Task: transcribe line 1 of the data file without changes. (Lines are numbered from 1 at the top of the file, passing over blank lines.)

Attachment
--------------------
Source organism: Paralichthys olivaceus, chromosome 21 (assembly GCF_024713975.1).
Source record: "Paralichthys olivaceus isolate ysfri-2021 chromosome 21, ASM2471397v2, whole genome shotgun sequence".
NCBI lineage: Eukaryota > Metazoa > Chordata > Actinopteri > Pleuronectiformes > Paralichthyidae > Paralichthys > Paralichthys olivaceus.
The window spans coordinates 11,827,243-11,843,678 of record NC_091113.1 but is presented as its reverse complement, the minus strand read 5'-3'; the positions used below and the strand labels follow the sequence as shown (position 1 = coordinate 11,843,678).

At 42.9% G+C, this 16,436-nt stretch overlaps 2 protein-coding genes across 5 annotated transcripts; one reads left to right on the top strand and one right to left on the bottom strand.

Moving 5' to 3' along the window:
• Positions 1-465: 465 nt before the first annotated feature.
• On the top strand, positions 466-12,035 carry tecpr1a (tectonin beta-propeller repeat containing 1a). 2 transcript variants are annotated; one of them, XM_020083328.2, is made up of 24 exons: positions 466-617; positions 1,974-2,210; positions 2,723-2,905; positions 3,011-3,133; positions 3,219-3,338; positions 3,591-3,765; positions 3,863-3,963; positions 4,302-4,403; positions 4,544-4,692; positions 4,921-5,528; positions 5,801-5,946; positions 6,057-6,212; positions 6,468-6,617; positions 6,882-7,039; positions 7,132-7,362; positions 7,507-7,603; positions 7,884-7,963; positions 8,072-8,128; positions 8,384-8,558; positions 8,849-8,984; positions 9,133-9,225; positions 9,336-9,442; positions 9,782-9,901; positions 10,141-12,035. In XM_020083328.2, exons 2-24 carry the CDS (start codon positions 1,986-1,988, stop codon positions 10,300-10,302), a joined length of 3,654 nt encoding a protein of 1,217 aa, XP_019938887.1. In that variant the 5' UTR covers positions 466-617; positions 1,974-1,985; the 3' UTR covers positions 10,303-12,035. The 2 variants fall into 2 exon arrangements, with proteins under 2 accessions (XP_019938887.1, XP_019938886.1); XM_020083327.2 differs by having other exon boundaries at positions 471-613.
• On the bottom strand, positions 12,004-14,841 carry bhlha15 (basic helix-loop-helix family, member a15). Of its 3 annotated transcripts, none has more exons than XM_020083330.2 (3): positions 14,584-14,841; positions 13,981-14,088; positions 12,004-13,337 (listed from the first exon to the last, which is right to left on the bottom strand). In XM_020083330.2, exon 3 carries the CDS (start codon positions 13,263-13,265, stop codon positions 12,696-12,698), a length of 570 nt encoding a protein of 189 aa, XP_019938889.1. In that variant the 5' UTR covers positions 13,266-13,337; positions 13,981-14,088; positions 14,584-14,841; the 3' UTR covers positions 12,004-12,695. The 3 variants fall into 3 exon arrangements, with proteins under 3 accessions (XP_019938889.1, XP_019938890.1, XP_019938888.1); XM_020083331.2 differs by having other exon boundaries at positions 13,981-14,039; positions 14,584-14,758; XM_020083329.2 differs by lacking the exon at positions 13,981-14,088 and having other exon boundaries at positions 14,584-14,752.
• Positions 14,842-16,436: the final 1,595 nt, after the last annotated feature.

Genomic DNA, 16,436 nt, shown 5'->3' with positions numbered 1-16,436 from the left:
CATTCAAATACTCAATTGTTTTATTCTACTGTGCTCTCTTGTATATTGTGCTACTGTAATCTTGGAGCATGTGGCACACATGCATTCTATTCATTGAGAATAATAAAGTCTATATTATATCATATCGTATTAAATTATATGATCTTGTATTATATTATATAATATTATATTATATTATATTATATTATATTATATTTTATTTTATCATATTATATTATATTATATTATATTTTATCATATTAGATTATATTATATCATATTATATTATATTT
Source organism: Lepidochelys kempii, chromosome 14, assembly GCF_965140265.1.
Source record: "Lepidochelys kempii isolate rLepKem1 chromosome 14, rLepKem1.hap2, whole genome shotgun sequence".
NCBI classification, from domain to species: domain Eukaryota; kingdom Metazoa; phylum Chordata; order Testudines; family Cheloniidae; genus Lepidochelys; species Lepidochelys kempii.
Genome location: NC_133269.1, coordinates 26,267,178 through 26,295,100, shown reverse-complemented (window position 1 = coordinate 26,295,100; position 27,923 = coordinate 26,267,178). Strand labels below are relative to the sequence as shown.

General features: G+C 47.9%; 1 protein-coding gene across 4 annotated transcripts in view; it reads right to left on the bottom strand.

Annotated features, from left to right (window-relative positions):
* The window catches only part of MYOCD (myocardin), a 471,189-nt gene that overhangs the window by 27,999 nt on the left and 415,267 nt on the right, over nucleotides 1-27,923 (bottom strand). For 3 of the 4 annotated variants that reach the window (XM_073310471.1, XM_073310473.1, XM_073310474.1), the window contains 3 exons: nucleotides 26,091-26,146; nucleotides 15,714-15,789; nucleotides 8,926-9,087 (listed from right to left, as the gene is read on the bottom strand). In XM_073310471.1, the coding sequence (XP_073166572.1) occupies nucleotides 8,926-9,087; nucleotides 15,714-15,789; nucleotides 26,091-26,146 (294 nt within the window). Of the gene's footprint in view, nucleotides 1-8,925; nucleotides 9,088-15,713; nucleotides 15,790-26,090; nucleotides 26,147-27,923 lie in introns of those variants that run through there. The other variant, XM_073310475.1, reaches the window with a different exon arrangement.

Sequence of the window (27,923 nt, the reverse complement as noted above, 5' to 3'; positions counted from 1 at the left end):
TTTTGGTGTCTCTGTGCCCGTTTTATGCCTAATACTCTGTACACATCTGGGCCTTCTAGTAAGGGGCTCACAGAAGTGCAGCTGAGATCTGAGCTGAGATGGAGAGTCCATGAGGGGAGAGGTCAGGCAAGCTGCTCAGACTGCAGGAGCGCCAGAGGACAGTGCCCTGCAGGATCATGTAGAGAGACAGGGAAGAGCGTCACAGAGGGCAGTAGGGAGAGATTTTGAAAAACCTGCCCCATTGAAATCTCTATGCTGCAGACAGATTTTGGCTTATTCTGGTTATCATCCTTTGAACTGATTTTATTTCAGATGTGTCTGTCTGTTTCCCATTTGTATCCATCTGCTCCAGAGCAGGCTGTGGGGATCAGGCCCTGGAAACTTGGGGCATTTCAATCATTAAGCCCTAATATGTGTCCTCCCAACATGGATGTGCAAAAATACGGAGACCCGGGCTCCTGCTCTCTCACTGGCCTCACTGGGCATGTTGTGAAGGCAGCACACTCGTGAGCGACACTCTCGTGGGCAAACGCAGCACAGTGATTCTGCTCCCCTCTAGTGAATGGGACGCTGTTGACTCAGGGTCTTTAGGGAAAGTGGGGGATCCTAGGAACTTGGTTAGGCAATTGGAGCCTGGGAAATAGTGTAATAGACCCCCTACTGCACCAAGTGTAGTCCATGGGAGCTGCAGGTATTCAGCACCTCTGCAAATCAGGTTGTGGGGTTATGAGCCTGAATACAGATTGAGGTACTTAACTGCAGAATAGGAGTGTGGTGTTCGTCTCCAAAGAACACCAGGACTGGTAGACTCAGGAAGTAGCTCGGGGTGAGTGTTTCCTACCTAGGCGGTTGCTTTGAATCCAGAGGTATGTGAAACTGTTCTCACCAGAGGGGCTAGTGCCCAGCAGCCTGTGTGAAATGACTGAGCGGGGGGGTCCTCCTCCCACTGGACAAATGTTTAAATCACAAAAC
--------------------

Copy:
Source organism: Paralichthys olivaceus, chromosome 21 (assembly GCF_024713975.1).